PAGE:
By Breanne Reilly
When I first heard about the SlutWalk, the name took me aback.
Slut is a misogynistic term aimed at people, mostly women, who are considered to be “loose” or sexually promiscuous.
It is an insult.
And I do not believe that reclaiming a derogatory term, such as “slut,” makes it any less of an insult.
Arguably, embracing the word, “slut,” can give it a nearly harmless or positive connotation.
The often used phrase, “Hey, slut,” has made the word part of an ironic greeting. But, in my opinion, this casual use of the word is merely casual sexism.
In the case of SlutWalk, however, the word’s use has evolved into a sense of empowerment for women.
Sluts are now people who exercise their rights to their own bodies by embracing their sexuality and dressing however they want.
As part of the SlutWalk, participants have the option of dressing “slutty” or provocatively if they want to make a statement.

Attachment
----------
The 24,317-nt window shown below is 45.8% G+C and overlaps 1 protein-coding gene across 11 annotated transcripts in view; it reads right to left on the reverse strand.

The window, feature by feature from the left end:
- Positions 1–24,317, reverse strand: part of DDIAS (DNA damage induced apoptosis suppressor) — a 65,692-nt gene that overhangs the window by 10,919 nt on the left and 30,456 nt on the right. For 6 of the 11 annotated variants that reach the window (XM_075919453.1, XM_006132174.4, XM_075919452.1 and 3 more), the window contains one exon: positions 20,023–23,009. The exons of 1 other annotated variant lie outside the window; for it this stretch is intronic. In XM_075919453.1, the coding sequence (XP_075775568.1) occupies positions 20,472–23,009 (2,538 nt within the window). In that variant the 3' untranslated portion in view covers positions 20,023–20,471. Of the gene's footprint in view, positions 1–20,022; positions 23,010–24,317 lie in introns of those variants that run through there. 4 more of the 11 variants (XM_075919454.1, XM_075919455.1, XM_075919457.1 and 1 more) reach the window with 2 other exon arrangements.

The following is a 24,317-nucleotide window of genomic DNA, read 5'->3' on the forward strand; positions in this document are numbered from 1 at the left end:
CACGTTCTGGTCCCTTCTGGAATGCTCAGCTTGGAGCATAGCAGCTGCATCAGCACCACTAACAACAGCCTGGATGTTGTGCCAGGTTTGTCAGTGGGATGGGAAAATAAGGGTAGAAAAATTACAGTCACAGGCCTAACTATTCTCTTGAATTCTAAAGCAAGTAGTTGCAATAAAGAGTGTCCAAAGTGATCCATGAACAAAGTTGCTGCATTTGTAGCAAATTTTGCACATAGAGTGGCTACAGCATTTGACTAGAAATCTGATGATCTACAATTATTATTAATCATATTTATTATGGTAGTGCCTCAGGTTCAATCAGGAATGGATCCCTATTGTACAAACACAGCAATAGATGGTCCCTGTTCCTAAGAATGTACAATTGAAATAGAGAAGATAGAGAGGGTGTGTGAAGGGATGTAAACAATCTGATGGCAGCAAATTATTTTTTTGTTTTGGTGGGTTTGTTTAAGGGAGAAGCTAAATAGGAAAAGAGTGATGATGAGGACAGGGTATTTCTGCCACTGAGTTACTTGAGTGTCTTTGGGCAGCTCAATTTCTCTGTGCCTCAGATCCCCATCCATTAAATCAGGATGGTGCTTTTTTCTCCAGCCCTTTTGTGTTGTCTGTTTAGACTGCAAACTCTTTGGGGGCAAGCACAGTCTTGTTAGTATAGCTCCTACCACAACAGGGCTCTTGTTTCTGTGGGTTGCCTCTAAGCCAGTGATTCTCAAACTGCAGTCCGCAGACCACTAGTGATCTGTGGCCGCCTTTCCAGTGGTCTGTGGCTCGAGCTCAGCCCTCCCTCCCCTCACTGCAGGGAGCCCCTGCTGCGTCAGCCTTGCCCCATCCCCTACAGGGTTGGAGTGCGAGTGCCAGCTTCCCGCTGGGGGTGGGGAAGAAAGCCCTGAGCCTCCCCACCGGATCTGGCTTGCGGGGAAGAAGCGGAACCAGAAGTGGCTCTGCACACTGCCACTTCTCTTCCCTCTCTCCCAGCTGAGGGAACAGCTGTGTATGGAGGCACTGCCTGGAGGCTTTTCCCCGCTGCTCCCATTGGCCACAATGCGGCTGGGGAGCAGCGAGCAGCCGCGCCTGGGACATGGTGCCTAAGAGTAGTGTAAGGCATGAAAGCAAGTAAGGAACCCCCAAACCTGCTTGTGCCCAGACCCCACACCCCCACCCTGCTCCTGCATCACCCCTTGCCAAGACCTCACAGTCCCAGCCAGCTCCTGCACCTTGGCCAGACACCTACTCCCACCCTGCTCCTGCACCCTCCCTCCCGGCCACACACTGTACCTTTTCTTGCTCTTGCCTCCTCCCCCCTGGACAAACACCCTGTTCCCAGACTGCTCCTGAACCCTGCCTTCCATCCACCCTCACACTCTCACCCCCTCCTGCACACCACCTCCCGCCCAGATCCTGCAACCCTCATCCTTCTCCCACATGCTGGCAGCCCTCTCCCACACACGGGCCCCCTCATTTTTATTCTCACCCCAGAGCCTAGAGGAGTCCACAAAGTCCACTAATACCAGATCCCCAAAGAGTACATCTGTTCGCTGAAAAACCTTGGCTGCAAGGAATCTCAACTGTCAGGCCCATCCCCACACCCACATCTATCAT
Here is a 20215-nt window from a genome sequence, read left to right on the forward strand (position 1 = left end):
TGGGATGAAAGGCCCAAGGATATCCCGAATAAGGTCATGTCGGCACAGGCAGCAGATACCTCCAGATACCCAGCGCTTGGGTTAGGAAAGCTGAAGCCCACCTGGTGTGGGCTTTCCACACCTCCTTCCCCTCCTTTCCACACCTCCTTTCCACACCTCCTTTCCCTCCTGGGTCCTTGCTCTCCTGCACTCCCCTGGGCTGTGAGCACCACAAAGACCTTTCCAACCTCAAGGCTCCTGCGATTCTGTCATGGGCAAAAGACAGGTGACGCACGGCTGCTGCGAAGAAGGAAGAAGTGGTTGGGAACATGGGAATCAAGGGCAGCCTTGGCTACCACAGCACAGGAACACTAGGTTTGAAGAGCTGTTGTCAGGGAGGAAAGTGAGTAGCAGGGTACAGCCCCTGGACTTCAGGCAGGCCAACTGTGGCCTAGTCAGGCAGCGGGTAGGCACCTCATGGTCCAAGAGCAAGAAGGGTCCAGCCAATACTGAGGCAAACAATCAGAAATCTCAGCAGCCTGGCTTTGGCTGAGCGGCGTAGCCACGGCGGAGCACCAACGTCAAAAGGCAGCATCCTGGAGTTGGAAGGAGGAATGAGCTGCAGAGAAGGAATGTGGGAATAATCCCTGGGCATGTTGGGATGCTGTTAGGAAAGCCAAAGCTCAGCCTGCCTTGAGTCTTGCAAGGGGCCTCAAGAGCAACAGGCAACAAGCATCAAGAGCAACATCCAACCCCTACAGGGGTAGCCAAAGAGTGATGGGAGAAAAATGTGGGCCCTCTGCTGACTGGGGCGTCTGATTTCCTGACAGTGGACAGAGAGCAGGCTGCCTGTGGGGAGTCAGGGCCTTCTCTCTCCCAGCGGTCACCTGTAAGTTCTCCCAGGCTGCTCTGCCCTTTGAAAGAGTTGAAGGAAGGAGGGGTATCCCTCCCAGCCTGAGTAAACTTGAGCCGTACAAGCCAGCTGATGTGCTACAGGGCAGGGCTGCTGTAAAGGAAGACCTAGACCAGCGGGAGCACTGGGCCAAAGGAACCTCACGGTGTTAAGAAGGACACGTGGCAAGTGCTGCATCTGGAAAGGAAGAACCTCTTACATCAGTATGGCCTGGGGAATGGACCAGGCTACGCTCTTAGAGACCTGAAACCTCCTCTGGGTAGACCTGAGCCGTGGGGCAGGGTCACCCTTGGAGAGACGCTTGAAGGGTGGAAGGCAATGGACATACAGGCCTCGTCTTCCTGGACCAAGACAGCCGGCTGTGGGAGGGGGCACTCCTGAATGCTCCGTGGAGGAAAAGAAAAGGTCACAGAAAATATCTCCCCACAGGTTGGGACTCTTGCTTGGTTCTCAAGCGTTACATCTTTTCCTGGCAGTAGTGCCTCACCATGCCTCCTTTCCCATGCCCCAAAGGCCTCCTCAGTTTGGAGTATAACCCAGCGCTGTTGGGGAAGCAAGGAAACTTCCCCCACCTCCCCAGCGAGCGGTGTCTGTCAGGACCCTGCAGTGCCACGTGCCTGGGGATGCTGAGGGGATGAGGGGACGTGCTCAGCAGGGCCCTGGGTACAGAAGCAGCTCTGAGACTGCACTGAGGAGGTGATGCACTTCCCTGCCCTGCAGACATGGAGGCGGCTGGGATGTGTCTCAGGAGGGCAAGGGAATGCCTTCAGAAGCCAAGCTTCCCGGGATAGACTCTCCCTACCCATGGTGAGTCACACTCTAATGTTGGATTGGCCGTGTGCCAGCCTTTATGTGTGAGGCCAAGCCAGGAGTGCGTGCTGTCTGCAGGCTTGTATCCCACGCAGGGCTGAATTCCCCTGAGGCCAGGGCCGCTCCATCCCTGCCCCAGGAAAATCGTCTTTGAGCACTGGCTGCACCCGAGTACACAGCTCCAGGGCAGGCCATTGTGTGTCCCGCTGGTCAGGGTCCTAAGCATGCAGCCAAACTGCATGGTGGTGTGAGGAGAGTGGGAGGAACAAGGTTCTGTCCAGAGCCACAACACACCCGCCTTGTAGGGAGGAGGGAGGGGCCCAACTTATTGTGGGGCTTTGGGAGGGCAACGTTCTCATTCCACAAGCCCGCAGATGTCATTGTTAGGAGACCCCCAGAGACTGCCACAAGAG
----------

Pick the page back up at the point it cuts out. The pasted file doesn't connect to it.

Last year, some students dressed in skirts, heels, bras and bathing suits.
Usually, I do not care what anyone wants to wear any night or day of the week. But I do have a problem with this part of the Walk.
If we encourage participants to dress “slutty,” aren’t we defining a certain type of style and certain parts of our own clothing in a negative way?
I understand this part of the Walk is meant to deliver the message that women should not be raped merely because they dress or act a certain way other people may deem unacceptable.
I understand we live in a society where blaming victims is common.
It seems when a woman is raped, her character is measured in relationship to her skirt length.
Her “slutty” attire is almost always used as an excuse for the attacker’s behavior.
But the truth is, women are raped regardless of what we wear, who we know or what we do.
Women are raped because rapists are foul.
There is no other reason.
In my mind, there exists no legitimate reason to blame a victim for rape and not the attacker.
And that, for me, is the point of the SlutWalk.
Although the word, “slut,” bothers me, SlutWalk is not just about the taking back the word.
And although I think the optional dress code is questionable, it also is not about what participants wear.
It is about the blame placed on the victim in a society that tells women “don’t get raped” when it should be preaching “don’t rape.”
I support this message, being a woman myself, and strongly believe we, as a society, should work to end this blame game.